components using w = .8 and
v = .7.
      Holt–Winters Solution
w = .8 v = .7
E2 = Y2 and T2 = Y2 – Y1
E2 = 46.10 and T2 = 46.10 – 45.51 = .59

E3 = wY3 + (1 – w)(E2 + T2)
E3 = .8(44.72) + .2(46.10 + .59) = 45.114

T3 = v(E3 – E2) + (1 – v)T2
T3 = .7(45.114 – 46.10) + .3(.59) = –.5132
      Holt–Winters Solution
Completed series:
w = .8 v = .7
       Holt–Winters Solution
Holt–Winters exponentially smoothed (w = .8 and v = .7)
                65

                60                              Smoothed
                55

                50
       Price




                45

                40

                35
                         Actual
                30
                                  5




                                              6
                                              5




                                              6
                         5




                                      M 6
                  05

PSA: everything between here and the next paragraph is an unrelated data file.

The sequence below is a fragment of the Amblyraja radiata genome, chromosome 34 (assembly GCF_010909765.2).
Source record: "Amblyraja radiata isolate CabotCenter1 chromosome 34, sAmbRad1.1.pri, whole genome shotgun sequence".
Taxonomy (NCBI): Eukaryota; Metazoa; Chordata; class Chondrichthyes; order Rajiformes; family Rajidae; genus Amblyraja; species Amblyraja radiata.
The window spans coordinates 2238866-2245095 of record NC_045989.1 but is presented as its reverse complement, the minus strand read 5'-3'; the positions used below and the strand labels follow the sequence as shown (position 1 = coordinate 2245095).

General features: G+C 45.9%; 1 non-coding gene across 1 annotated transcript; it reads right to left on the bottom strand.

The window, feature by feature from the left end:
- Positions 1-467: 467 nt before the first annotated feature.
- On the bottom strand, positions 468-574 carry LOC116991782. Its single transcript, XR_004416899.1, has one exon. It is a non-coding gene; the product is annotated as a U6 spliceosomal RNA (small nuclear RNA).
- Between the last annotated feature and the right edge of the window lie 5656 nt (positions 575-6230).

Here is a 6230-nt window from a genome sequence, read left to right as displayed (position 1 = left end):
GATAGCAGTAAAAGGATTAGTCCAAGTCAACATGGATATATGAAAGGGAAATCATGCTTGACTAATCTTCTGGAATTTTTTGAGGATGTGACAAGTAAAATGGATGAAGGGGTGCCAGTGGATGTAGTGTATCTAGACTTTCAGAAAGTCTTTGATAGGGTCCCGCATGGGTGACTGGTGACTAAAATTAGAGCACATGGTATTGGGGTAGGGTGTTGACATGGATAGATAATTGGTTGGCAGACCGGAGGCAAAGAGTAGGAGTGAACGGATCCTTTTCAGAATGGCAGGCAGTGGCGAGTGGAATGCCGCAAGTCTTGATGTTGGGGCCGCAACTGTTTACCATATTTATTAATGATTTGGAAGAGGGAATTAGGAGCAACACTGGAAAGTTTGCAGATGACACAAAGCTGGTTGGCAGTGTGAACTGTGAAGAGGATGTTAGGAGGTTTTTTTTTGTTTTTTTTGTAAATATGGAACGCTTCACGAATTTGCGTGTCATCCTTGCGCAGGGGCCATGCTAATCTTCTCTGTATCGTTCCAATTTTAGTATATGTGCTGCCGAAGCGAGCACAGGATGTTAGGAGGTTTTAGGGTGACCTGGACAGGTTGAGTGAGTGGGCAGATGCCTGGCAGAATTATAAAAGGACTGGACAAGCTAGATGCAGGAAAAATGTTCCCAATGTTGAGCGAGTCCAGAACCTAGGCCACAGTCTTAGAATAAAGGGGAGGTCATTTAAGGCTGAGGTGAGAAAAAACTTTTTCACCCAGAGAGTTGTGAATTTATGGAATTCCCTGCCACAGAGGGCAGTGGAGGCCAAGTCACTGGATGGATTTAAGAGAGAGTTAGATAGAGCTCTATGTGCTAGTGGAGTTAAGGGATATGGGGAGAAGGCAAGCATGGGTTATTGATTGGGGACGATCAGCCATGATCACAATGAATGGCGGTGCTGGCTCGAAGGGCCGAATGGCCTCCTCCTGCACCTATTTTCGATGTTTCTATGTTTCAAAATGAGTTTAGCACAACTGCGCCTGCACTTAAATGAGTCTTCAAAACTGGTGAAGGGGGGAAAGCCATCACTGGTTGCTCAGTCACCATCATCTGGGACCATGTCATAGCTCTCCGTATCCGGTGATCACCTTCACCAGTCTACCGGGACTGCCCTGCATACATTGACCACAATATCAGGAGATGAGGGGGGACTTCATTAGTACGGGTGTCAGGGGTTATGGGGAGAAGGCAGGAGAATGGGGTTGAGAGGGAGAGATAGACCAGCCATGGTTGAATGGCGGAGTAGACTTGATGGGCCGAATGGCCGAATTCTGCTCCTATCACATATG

06
                                      Se 5




                                      Se 6
                                            05




                                            06
                                           -0




                                           -0
                               -0




                                           -0
                         -0




                                           -0
                                          l-0




                                          l-0
                n-




                                         n-
                                         p-




                                         p-
                              ay




                                        ay
                                        ov




                                        ov
                       ar




                                        ar
                                   Ju




                                       Ju